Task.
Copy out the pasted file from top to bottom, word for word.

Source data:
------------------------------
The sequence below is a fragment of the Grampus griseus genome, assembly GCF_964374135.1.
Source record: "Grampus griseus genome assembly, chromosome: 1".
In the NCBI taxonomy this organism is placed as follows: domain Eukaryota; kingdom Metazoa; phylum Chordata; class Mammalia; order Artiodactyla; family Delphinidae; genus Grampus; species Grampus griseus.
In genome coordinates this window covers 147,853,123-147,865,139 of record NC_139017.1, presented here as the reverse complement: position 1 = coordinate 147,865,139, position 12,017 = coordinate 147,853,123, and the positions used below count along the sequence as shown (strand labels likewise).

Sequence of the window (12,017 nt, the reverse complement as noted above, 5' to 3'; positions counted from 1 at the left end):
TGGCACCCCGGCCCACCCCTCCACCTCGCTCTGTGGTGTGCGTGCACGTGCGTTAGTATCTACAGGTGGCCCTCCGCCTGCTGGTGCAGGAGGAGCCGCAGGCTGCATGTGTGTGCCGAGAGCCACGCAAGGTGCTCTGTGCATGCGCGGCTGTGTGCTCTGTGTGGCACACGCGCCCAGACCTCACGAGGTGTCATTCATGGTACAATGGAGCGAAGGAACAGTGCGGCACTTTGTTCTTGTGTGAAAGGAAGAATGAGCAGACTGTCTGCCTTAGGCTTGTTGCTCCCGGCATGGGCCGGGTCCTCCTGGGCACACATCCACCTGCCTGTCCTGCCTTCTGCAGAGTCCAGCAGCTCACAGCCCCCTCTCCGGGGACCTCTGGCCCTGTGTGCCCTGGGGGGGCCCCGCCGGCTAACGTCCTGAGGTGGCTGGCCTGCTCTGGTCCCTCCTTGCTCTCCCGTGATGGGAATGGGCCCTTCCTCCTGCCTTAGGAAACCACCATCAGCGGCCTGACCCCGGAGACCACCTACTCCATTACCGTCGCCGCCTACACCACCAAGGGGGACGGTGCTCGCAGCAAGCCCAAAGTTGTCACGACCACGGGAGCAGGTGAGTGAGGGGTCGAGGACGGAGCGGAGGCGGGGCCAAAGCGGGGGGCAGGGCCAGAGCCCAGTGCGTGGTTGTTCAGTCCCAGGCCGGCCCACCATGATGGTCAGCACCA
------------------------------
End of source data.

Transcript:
The sequence below is a fragment of the Grampus griseus genome, assembly GCF_964374135.1.
Source record: "Grampus griseus genome assembly, chromosome: 1".
In the NCBI taxonomy this organism is placed as follows: domain Eukaryota; kingdom Metazoa; phylum Chordata; class Mammalia; order Artiodactyla; family Delphinidae; genus Grampus; species Grampus griseus.
In genome coordinates this window covers 147,853,123-147,865,139 of record NC_139017.1, presented here as the reverse complement: position 1 = coordinate 147,865,139, position 12,017 = coordinate 147,853,123, and the positions used below count along the sequence as shown (strand labels likewise).

Sequence of the window (12,017 nt, the reverse complement as noted above, 5' to 3'; positions counted from 1 at the left end):
TGGCACCCCGGCCCACCCCTCCACCTCGCTCTGTGGTGTGCGTGCACGTGCGTTAGTATCTACAGGTGGCCCTCCGCCTGCTGGTGCAGGAGGAGCCGCAGGCTGCATGTGTGTGCCGAGAGCCACGCAAGGTGCTCTGTGCATGCGCGGCTGTGTGCTCTGTGTGGCACACGCGCCCAGACCTCACGAGGTGTCATTCATGGTACAATGGAGCGAAGGAACAGTGCGGCACTTTGTTCTTGTGTGAAAGGAAGAATGAGCAGACTGTCTGCCTTAGGCTTGTTGCTCCCGGCATGGGCCGGGTCCTCCTGGGCACACATCCACCTGCCTGTCCTGCCTTCTGCAGAGTCCAGCAGCTCACAGCCCCCTCTCCGGGGACCTCTGGCCCTGTGTGCCCTGGGGGGGCCCCGCCGGCTAACGTCCTGAGGTGGCTGGCCTGCTCTGGTCCCTCCTTGCTCTCCCGTGATGGGAATGGGCCCTTCCTCCTGCCTTAGGAAACCACCATCAGCGGCCTGACCCCGGAGACCACCTACTCCATTACCGTCGCCGCCTACACCACCAAGGGGGACGGTGCTCGCAGCAAGCCCAAAGTTGTCACGACCACGGGAGCAGGTGAGTGAGGGGTCGAGGACGGAGCGGAGGCGGGGCCAAAGCGGGGGGCAGGGCCAGAGCCCAGTGCGTGGTTGTTCAGTCCCAGGCCGGCCCACCATGATGGTCAGCACCA